The addition of actively growing yeast along with the fresh wort encourages a rapid removal of diacetyl in the finished beer.
Increasing the surface area for yeast sedimentation also speeds diacetyl removal. This will allow the use of a flocculant strain and still shorten the maturation time. It can be achieved by using beechwood chips or horizontal maturation tanks. Laying your Cornelius tank on its side helps.
The amount of diacetyl left in finished beer is a result of the interaction between the mechanisms of diacetyl formation and diacetyl removal. The timing of some events, such as beer transfers, can also be important.
Poor wort aeration leads to diacetyl. Yeast use oxygen absorbed at the start of fermentation to desaturate fatty acids which, in turn, increases the fluidity of membranes produced in subsequent generations. Cells with less fluid (or rigid) membranes late in the fermentation, or in maturation, are less able to reabsorb diacetyl.
Diacetyl levels may be too high if the beer experienced too short of a maturation period. It takes time for yeast to remove diacetyl. The large lager brewers of the world use the final disappearance of diacetyl below its flavor threshold as their criteria for determining how long the maturation period should last, usually three to four weeks. Care must be taken to ensure a complete conversion of the precursor to diacetyl, since alpha acetolactate can oxidize to diacetyl at any time. If this reaction happens after the yeast has been removed, there is no other mechanism available by which diacetyl can be removed.
If your yeast is very flocculant, then it may drop out of the beer before it has the chance to reabsorb the diacetyl. Some English, Canadian and U.S. ale brewers use flocculant yeast strains that require a recirculation pump to keep them in contact with the wort until diacetyl can be absorbed. A system that also allows oxygen contact, or even just an open fermenter, can cause an increase in diacetyl in beer. A Yorkshire square fermenter is a two-chambered vessel designed for use with a non-flocculant yeast. Wort is collected into the larger, lower chamber and the yeast rises through a manhole into the upper chamber. A pump continually recirculates the wort from the bottom chamber and sprays it over the yeast in the top chamber, re-suspending it and allowing it to mix back in with the bulk of the wort. This results in a lot of wort aeration, yeast growth and hence diacetyl production. The fact that the yeast is very flocculant means that it doesn’t reduce diacetyl once it’s formed in the beer.
Mutated yeast can also lead to diacetyl in your finished beer. One of the most common yeast mutations is one that causes the yeast to lose the ability to reduce diacetyl. On an agar plate, these cells produce small colonies, which explains why they are called “petite mutants.”
Crash-chilling too early will leave diacetyl in beer. Some brewers ferment in the primary fermenter until the terminal gravity is reached, and then crash-chill the fermenter to around freezing point to “drop out” the yeast. Unfortunately, if the yeast is dormant and stuck on the bottom of the fermenter, it isn’t up in the beer where it can be removing the diacetyl.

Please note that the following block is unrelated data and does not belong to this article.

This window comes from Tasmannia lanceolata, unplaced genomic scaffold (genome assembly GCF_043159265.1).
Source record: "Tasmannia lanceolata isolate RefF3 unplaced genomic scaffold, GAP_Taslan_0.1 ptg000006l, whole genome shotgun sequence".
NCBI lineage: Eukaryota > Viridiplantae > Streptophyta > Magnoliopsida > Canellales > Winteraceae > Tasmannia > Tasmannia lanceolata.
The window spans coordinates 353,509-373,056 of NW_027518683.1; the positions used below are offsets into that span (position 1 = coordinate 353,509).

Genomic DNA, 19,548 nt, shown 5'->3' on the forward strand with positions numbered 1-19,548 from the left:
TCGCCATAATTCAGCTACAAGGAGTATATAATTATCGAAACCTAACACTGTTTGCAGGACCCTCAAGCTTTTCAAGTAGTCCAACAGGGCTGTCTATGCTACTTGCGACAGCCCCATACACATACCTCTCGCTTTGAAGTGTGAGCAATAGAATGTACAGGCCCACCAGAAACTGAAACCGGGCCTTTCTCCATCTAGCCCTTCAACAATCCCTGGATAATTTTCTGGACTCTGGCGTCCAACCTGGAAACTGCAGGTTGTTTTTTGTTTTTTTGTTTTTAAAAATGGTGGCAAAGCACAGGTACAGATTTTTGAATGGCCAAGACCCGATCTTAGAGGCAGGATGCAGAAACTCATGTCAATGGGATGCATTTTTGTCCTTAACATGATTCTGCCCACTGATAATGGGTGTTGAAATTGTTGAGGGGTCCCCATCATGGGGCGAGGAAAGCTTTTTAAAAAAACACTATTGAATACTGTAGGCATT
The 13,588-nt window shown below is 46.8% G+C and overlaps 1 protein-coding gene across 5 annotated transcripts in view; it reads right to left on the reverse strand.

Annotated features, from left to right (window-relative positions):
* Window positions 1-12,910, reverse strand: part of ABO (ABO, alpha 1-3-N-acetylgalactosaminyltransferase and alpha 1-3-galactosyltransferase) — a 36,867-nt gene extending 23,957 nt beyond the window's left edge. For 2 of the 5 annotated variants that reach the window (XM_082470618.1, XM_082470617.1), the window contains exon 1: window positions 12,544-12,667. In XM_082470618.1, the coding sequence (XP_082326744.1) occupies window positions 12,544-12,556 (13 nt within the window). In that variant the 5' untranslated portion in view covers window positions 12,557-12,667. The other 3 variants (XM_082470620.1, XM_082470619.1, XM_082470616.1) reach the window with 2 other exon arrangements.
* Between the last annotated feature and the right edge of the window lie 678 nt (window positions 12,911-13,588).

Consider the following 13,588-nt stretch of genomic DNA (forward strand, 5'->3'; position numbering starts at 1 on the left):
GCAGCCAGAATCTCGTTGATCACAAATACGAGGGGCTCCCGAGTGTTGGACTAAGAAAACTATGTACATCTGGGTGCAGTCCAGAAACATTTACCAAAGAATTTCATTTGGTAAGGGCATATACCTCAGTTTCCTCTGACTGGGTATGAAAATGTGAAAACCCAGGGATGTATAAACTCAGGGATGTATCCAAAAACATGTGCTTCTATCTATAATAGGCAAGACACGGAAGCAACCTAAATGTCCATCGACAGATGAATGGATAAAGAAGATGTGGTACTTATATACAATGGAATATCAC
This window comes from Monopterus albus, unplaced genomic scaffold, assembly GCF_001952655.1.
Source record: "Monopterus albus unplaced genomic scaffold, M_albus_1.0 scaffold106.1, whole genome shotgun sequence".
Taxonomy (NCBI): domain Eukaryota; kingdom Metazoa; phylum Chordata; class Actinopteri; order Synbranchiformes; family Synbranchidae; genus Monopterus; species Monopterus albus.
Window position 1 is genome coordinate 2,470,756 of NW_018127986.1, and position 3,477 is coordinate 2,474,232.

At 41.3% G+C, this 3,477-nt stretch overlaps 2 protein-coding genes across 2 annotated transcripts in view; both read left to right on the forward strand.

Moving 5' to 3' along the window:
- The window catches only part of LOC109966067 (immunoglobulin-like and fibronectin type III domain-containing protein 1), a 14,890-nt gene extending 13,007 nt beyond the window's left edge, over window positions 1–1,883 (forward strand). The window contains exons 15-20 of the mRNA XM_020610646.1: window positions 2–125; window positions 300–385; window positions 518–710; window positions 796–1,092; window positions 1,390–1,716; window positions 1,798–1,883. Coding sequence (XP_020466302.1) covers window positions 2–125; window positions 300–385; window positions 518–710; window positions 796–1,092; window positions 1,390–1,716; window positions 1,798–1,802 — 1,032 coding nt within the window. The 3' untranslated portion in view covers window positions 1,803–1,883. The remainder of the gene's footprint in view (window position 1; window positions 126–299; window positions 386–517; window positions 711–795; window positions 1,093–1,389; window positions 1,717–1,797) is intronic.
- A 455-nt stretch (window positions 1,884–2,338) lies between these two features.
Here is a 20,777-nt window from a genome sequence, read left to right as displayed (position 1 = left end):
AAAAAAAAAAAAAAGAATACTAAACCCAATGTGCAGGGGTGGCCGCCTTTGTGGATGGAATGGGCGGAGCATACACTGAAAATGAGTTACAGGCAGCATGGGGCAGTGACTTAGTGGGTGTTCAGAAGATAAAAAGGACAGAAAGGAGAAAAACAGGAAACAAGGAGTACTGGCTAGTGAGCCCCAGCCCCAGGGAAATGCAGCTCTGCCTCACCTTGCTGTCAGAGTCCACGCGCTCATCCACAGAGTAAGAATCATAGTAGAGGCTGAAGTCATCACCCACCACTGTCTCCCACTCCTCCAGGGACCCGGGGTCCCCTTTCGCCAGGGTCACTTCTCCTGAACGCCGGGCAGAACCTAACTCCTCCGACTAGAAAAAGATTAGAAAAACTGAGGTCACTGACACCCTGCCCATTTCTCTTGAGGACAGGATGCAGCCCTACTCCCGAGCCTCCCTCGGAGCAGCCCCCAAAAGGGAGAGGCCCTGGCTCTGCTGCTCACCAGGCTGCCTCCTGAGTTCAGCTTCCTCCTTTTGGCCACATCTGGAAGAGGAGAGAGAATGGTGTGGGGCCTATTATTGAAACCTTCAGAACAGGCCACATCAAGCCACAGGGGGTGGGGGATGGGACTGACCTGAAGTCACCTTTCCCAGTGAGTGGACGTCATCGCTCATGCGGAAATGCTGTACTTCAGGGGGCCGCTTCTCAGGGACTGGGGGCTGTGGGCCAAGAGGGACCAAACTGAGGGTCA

Uptake of oxygen late in fermentation leads to excessive diacetyl production. Yeast will begin releasing more alpha acetolactate if oxygen is introduced late in the fermentation. This eventually leads to an increase in diacetyl, so care must be taken to avoid oxygen pickup during beer transfers.
Diacetyl can come from bacterial contamination. Lactic acid bacteria are capable of producing diacetyl by a similar pathway to that used by yeast. However, they are unable to reduce it again. This was once known as “sarcina sickness” after the original name for Gram-positive brewery bacteria.
Clean brewing equipment and a yeast carrying a low contamination load will ensure that bacterial sources of diacetyl will be minimal. If your procedures are geared toward minimizing diacetyl and it suddenly shows up, this is the first place to look.
And in conclusion...
So what can homebrewers do to control the level of diacetyl in their beer? First, conditions need to be appropriate to minimize the release of the alpha acetolactate into the wort. There must then be a rapid conversion of this precursor to diacetyl. This should be followed by effective removal of any diacetyl that is formed.
Diacetyl removal is helped by a strong, rapid fermentation performed by well-aerated, correctly pitched yeast. A large, early reduction in wort pH, and the prevention of further oxygen uptake later in the fermentation will also help. A short period of warm conditioning will help to convert all of the precursor still in the wort into diacetyl. Then it is essential that enough live, active yeast are present during maturation to remove the remaining diacetyl.
Steve Parkes’ next article will cover other flavor-active molecules.